What we choose to do is usually geared to making ourselves just feel safer. But I can gladly report that no TSA official stole or destroyed our “El Viejo chocolates”, each hand-made and beautifully decorated in BA especially for Christmas.

WDC
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14. Re: Careful with theft in Airports

Sockhopper: Dulles is my home airport, and I know TSA locks are available. Just for information, I will check out the particular locations when I am next there.

You might want to evaluate plastic wrap (where available, often in many less developed country airports) for your suitcases. It certainly is a confidence booster against theft.

~Marnie

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15. Re: Careful with theft in Airports

Sockhopper, I don't know what airports the stories arose about irritated TSA agents ripping off zippers due to cable ties being attached. We've been attaching cable ties for years now and have used them for both domestic and international travels. We have never experienced the TSA becoming that irritated with them that they broke our luggage zippers to examine the contents. We've had our checked luggage with cable ties opened up by TSA several times en route to Europe and upon return as well. They not only inserted the standard note that explained why they did so, but lately we've noticed that our cable ties were replaced by an opaque cable tie most likely by the TSA.

Nice, France
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16. Re: Careful with theft in Airports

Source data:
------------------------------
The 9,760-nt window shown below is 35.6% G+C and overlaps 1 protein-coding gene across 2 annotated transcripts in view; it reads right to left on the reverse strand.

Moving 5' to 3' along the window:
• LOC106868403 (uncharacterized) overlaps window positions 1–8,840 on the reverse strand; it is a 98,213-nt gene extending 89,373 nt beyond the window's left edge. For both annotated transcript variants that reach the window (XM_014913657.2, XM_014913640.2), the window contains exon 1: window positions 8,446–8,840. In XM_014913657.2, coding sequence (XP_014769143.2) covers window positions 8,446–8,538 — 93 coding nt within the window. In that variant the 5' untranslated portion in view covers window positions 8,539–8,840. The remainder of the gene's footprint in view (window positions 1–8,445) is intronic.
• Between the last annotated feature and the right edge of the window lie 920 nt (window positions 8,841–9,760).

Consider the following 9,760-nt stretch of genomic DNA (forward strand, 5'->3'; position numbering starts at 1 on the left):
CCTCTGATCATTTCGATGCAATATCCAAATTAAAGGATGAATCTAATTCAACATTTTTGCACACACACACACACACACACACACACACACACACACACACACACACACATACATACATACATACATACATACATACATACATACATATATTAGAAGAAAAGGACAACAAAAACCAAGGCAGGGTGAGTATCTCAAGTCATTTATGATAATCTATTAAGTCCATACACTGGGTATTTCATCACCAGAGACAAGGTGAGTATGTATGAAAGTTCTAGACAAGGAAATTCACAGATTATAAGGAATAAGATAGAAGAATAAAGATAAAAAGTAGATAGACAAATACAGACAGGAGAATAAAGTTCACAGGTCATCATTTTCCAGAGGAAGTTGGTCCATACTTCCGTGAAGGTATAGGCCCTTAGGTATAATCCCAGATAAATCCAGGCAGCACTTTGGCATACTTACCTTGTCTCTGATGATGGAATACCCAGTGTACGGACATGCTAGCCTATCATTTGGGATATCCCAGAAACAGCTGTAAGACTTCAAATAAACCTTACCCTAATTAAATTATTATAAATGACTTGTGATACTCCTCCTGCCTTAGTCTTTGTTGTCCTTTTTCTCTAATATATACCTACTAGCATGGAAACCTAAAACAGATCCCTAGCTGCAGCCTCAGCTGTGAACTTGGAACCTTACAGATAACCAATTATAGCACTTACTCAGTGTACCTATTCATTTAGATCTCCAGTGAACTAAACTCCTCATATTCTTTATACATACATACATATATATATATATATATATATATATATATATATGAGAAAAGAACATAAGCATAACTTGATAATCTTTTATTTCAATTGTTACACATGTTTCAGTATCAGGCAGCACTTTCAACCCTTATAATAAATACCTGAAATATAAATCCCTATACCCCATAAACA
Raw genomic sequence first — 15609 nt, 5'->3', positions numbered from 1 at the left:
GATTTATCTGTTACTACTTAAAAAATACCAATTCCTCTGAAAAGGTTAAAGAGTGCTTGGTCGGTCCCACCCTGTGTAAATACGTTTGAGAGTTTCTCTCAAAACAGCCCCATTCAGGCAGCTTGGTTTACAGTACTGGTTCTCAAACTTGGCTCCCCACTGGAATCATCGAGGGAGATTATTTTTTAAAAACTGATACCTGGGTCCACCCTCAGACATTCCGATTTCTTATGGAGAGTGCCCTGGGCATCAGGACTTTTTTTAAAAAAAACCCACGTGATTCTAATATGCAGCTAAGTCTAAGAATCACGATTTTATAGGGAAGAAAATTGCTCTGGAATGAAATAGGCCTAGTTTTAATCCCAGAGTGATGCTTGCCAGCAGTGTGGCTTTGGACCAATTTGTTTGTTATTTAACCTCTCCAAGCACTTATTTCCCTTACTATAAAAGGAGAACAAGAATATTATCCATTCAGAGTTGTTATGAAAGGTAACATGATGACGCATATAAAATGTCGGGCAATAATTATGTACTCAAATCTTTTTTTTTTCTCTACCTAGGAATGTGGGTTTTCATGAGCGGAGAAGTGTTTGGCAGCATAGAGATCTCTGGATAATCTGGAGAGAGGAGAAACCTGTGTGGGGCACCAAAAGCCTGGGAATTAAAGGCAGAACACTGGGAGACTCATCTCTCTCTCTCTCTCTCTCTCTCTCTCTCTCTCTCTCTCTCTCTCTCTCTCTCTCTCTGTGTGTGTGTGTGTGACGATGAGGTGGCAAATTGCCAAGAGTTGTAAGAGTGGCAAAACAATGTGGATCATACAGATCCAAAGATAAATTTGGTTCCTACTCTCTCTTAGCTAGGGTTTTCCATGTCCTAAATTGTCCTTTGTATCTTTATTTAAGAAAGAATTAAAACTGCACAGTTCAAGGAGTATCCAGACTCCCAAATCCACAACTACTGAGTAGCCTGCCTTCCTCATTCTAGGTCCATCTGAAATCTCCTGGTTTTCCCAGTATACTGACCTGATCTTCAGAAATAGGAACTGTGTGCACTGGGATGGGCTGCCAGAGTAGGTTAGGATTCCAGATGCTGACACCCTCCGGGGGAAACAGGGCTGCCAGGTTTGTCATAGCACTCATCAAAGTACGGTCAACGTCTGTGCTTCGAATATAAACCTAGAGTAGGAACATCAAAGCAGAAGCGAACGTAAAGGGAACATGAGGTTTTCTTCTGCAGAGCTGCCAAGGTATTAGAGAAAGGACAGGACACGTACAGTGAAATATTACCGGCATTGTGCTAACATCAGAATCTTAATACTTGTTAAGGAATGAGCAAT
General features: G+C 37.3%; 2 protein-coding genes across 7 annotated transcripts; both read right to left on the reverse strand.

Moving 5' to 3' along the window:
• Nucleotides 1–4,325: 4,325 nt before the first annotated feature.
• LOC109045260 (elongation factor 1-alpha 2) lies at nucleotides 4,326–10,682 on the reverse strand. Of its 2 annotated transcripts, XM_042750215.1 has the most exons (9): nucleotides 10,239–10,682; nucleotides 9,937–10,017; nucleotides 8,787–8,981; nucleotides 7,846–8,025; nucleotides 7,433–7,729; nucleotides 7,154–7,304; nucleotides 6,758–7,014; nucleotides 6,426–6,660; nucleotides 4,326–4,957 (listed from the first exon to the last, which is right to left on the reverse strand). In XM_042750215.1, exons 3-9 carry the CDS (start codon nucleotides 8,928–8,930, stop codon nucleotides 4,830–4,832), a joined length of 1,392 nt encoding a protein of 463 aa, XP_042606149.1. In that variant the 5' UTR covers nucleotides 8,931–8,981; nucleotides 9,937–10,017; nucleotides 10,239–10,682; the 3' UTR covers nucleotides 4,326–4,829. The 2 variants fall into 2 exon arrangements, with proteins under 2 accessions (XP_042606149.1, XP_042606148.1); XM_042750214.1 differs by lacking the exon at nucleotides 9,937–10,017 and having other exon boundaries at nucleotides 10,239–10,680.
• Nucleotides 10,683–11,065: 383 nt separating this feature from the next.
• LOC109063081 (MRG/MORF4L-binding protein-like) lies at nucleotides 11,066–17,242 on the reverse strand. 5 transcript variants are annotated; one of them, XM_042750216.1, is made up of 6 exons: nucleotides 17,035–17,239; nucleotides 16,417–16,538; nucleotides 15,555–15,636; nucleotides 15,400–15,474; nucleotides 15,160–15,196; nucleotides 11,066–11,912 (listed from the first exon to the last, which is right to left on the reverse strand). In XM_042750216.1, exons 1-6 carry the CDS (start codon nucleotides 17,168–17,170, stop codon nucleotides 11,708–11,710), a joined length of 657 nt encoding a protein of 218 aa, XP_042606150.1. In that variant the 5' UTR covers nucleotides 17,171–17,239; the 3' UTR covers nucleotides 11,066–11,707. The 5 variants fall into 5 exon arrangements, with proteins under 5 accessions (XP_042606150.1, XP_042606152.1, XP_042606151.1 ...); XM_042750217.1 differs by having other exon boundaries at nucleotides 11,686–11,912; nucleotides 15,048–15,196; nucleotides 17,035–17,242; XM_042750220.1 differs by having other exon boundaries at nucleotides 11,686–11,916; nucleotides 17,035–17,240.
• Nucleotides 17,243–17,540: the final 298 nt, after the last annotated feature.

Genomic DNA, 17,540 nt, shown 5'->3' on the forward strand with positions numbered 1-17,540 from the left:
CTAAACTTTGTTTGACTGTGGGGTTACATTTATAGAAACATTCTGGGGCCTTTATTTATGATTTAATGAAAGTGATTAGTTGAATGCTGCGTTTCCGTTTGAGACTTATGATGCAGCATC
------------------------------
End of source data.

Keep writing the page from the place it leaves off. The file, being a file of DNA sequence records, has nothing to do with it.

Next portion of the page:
Paris, thank you for relating your positive experiences with cable ties and the TSA.

I'm wondering if you or anyone knows if the yellow sticker put on the outside of a suitcase and saying that that bag "has been inspected" (with no name of any authority or airport) means that its contents have been manually inspected or inspected by some other means eg. by x-ray analysis or trained dogs. We received those stickers both going to and returning from BA in Nov/Dec.

The stickers were printed in English only. We couldn't tell which country or authority put them there. I don't know if Argentine Security at EZE would use Spanish or English or both languages on such stickers. I doubt it was Canada, however, because then the stickers would have had to have been printed in both English and French.

There was no notice inside any of our cases of the kind previously described in this thread which leads me to think that our luggage was only x-rayed, but if that's so, surely they wouldn't need to notify us of that on a sticker?

I also wonder if those notes left inside the case state WHO examined the luggage and where.

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17. Re: Careful with theft in Airports

Sorry. I don't have any idea about the yellow sticker notices. The TSA notices if I remember correctly doens't contain the agent's name.

Edited: 04 January 2011, 01:51
18. Re: Careful with theft in Airports